Changing skyline at Wigram will benefit Christchurch initially
… and a real image of progress on 19 September, beside the existing museum structure.
In recent times, cranes on the Christchurch skyline have tended to indicate another building is being demolished, but this is not the case at Wigram. At the Air Force Museum of New Zealand, construction of a major extension is well on the way to completion by the end of the year.
When construction began in November 2011, few people could have imagined the magnitude of this imposing structure. Ten months on, with the roof raised and walls being lined, the real size of the new facility is starting to become evident. The 6500m2 of floor space will allow for all aircraft currently being restored or in storage to be better displayed for the public and will provide a new restoration hangar along with ancillary workshops and facilities, all purpose-designed and heated.
Or that was the intention prior to 22 February last year. However, in the aftermath of the Canterbury earthquakes, the Museum Trust Board has decided to take the extraordinary step of putting the museum’s needs on hold for a period and to offer the new building for use to benefit the wider community.
The board, in partnership with various organisations including the Ministry for Culture and Heritage and the Christchurch Earthquake Appeal Trust, will use some of the completed building as a cultural collections recovery centre for the next three years instead of immediately occupying the facility itself. The museum has already been able to help salvage and take in a range of collections from a diverse spectrum of organisations from contemporary art to small community museums as an emergency measure.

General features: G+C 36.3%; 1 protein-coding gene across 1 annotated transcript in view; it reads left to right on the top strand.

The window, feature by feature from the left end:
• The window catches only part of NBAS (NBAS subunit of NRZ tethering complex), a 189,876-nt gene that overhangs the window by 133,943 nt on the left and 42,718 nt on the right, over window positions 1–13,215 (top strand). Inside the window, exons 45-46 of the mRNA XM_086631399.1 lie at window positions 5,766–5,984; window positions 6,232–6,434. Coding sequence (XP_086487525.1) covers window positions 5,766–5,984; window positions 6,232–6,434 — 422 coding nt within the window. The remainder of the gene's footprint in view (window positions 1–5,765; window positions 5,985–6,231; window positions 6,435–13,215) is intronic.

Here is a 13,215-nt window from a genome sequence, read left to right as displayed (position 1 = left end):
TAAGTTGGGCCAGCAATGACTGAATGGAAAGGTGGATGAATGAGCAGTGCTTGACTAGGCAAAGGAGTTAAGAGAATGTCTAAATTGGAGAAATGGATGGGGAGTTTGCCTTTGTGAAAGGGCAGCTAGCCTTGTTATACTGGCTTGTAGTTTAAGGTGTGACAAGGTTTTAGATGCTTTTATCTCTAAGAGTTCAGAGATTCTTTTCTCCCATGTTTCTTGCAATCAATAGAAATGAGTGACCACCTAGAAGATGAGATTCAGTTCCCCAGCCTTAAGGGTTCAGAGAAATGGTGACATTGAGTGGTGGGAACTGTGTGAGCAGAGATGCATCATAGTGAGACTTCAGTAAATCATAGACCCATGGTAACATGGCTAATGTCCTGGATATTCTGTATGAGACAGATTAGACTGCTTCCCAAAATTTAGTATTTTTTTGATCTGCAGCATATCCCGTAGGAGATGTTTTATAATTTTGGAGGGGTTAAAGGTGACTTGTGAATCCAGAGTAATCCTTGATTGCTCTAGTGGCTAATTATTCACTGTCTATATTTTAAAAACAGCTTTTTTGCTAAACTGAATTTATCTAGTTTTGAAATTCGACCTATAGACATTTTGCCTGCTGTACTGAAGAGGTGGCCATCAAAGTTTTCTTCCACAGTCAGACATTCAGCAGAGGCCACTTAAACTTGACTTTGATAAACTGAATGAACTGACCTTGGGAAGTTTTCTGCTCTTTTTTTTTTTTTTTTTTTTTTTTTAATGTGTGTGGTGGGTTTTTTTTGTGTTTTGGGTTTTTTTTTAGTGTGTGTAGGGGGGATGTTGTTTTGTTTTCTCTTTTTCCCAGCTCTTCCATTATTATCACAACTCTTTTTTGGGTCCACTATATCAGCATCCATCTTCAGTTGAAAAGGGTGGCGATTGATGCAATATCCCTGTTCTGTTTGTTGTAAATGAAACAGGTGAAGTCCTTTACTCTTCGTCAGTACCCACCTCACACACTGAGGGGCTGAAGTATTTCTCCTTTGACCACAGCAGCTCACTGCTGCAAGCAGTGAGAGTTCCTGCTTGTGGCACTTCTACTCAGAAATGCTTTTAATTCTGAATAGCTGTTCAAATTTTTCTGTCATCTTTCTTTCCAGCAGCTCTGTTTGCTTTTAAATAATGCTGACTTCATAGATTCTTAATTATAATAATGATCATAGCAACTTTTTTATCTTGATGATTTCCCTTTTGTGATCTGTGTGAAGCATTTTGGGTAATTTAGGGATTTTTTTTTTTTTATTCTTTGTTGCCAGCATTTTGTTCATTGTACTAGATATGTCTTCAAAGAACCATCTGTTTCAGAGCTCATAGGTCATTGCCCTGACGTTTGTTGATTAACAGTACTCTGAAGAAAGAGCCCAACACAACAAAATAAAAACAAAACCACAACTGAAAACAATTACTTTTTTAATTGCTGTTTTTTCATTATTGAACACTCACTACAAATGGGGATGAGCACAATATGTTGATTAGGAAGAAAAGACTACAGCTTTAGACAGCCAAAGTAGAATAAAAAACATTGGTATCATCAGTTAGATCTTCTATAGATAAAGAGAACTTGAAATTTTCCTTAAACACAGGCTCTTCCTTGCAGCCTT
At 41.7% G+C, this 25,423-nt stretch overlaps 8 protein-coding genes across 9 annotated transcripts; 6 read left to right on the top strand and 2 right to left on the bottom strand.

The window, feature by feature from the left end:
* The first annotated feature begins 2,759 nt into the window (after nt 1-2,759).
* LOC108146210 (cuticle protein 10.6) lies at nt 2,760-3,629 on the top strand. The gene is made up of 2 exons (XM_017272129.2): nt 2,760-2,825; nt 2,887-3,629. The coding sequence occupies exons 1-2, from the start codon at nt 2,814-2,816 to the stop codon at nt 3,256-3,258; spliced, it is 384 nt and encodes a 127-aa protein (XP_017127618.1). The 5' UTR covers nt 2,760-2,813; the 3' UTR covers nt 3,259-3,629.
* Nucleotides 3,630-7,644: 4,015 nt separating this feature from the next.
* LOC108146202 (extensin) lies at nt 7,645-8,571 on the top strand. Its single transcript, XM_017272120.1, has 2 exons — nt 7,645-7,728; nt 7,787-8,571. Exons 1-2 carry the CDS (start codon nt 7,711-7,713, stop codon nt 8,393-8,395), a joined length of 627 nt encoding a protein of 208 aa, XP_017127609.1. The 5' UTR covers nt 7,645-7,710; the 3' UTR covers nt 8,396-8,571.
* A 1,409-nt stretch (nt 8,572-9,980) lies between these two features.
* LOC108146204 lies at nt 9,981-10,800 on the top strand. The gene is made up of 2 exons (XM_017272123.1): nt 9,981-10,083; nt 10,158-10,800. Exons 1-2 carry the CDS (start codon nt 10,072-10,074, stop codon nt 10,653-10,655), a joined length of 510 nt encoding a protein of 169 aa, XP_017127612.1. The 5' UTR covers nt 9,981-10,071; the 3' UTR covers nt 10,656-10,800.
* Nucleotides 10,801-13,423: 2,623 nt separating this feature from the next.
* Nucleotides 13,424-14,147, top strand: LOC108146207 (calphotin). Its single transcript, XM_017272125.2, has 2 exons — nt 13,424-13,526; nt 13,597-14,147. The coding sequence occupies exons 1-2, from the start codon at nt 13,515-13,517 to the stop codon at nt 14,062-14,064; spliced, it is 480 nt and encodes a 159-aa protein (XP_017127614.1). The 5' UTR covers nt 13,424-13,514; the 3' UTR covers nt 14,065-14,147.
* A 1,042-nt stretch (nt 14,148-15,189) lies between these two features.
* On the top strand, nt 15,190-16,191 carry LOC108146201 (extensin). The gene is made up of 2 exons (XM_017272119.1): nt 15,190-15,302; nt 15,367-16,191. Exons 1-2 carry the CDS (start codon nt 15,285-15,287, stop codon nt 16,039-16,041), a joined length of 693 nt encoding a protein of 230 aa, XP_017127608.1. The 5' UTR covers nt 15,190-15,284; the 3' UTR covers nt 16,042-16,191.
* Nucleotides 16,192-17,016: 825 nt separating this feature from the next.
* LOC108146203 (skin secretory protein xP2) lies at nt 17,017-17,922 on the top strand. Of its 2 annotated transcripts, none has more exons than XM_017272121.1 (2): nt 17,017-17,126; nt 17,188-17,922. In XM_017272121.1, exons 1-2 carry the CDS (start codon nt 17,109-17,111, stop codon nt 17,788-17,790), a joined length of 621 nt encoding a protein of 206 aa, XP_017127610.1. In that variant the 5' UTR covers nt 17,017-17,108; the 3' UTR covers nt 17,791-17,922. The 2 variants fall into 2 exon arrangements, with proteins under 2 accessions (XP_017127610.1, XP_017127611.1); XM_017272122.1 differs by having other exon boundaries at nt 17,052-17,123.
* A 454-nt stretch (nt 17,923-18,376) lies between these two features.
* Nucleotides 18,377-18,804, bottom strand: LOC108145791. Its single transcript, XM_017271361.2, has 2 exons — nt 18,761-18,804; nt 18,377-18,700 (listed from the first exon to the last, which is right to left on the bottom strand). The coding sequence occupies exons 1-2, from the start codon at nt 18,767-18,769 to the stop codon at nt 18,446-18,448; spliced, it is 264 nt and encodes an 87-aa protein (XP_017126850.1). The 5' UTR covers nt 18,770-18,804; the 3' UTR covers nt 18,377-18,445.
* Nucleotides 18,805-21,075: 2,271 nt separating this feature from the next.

Many more organisations have even worse temporary storage for their collections such as garages and containers. All of this material needs to be sorted, cleaned, conserved, reboxed, catalogued and properly stored until these organisations can reestablish their own buildings or premises again. Currently there is nowhere this can be done and no other cultural organisation in Christchurch has the capacity to assist.
At the same time 1500m2 of the remaining space is planned to be used as a temporary convention space, to help substitute for the main city convention centre which has been unusable since February 2011. The city needs a large conference centre to attract back domestic and international business seminars and conventions which in turn generate around $60–100m gross benefit every year for the city.
The project, which has been in development since 2003, comes with a $14.3m price tag. The board has raised most of the funds required but is still actively seeking donations and sponsorship for the final $1m to bring the project to a successful conclusion.
The intention has always been for the Air Force Museum to be an integral part of the wider Christchurch community, and the use of this development for earthquake recovery will prove to be a vital aspect of the wider rebuild in Christchurch. The redevelopment will also send a strong message to the tourism community around the world that Canterbury is not only rebuilding but also investing in new infrastructure. In three years’ time it will revert to its intended use as a much-needed expansion of a significant national museum.
For further information or offers of assistance please contact the museum:
- Report by John King
» Summer success at the Walsh
» The luxury of living in the Ivory Tower
» Comper moves swiftly
» UAV usefulness increasing
» Woodville’s even dozen
» 60th birthday party for ZK-BNL
» New airline MRO facility
» Hands across the Southern Alps
» Praise earned in tough place